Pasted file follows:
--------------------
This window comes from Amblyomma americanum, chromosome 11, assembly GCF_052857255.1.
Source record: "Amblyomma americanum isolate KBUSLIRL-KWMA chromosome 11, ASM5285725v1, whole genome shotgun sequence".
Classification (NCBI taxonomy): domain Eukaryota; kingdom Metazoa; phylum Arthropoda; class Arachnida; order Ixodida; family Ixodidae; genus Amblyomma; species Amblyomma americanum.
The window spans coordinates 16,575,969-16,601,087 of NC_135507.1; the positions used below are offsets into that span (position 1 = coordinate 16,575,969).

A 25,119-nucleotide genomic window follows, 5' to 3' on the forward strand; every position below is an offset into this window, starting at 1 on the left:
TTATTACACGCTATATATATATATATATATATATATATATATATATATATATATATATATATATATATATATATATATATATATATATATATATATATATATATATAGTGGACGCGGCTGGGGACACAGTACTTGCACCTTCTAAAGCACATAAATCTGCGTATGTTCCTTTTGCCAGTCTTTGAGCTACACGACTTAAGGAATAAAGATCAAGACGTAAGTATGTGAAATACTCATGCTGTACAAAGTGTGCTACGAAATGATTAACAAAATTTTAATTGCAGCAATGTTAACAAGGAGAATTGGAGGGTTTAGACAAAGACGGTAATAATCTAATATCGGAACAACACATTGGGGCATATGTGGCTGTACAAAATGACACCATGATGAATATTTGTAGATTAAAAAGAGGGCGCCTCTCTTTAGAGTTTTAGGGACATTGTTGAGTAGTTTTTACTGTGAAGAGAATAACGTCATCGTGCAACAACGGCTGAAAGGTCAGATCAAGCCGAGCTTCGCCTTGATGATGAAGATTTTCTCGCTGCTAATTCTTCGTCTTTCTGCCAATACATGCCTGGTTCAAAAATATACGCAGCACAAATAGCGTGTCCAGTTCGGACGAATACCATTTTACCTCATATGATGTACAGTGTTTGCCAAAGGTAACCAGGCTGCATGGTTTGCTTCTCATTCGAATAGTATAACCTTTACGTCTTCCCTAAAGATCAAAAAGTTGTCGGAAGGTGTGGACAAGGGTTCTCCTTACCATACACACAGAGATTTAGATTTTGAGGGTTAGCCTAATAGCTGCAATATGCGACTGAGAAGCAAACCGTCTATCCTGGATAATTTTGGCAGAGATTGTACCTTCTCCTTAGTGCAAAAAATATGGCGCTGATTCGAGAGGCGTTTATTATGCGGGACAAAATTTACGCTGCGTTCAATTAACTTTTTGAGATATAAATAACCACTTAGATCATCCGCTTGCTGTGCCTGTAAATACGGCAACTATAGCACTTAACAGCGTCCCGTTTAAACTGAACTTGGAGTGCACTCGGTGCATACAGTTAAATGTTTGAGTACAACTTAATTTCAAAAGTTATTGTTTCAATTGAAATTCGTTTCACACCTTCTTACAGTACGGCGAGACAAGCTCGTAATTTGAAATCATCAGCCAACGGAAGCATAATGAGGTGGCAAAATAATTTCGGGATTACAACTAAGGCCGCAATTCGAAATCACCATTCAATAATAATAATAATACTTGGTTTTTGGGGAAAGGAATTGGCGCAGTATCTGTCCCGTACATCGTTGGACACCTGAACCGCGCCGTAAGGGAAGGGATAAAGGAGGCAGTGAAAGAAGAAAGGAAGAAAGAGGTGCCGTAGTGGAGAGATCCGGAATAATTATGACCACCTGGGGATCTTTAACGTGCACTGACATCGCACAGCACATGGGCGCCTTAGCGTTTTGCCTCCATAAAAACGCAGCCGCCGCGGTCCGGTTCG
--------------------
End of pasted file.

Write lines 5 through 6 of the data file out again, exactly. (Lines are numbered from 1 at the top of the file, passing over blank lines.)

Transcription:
A 25,119-nucleotide genomic window follows, 5' to 3' on the forward strand; every position below is an offset into this window, starting at 1 on the left:
TTATTACACGCTATATATATATATATATATATATATATATATATATATATATATATATATATATATATATATATATATATATATATATATATATATATATATATATAGTGGACGCGGCTGGGGACACAGTACTTGCACCTTCTAAAGCACATAAATCTGCGTATGTTCCTTTTGCCAGTCTTTGAGCTACACGACTTAAGGAATAAAGATCAAGACGTAAGTATGTGAAATACTCATGCTGTACAAAGTGTGCTACGAAATGATTAACAAAATTTTAATTGCAGCAATGTTAACAAGGAGAATTGGAGGGTTTAGACAAAGACGGTAATAATCTAATATCGGAACAACACATTGGGGCATATGTGGCTGTACAAAATGACACCATGATGAATATTTGTAGATTAAAAAGAGGGCGCCTCTCTTTAGAGTTTTAGGGACATTGTTGAGTAGTTTTTACTGTGAAGAGAATAACGTCATCGTGCAACAACGGCTGAAAGGTCAGATCAAGCCGAGCTTCGCCTTGATGATGAAGATTTTCTCGCTGCTAATTCTTCGTCTTTCTGCCAATACATGCCTGGTTCAAAAATATACGCAGCACAAATAGCGTGTCCAGTTCGGACGAATACCATTTTACCTCATATGATGTACAGTGTTTGCCAAAGGTAACCAGGCTGCATGGTTTGCTTCTCATTCGAATAGTATAACCTTTACGTCTTCCCTAAAGATCAAAAAGTTGTCGGAAGGTGTGGACAAGGGTTCTCCTTACCATACACACAGAGATTTAGATTTTGAGGGTTAGCCTAATAGCTGCAATATGCGACTGAGAAGCAAACCGTCTATCCTGGATAATTTTGGCAGAGATTGTACCTTCTCCTTAGTGCAAAAAATATGGCGCTGATTCGAGAGGCGTTTATTATGCGGGACAAAATTTACGCTGCGTTCAATTAACTTTTTGAGATATAAATAACCACTTAGATCATCCGCTTGCTGTGCCTGTAAATACGGCAACTATAGCACTTAACAGCGTCCCGTTTAAACTGAACTTGGAGTGCACTCGGTGCATACAGTTAAATGTTTGAGTACAACTTAATTTCAAAAGTTATTGTTTCAATTGAAATTCGTTTCACACCTTCTTACAGTACGGCGAGACAAGCTCGTAATTTGAAATCATCAGCCAACGGAAGCATAATGAGGTGGCAAAATAATTTCGGGATTACAACTAAGGCCGCAATTCGAAATCACCATTCAATAATAATAATAATACTTGGTTTTTGGGGAAAGGAATTGGCGCAGTATCTGTCCCGTACATCGTTGGACACCTGAACCGCGCCGTAAGGGAAGGGATAAAGGAGGCAGTGAAAGAAGAAAGGAAGAAAGAGGTGCCGTAGTGGAGAGATCCGGAATAATTATGACCACCTGGGGATCTTTAACGTGCACTGACATCGCACAGCACATGGGCGCCTTAGCGTTTTGCCTCCATAAAAACGCAGCCGCCGCGGTCCGGTTCG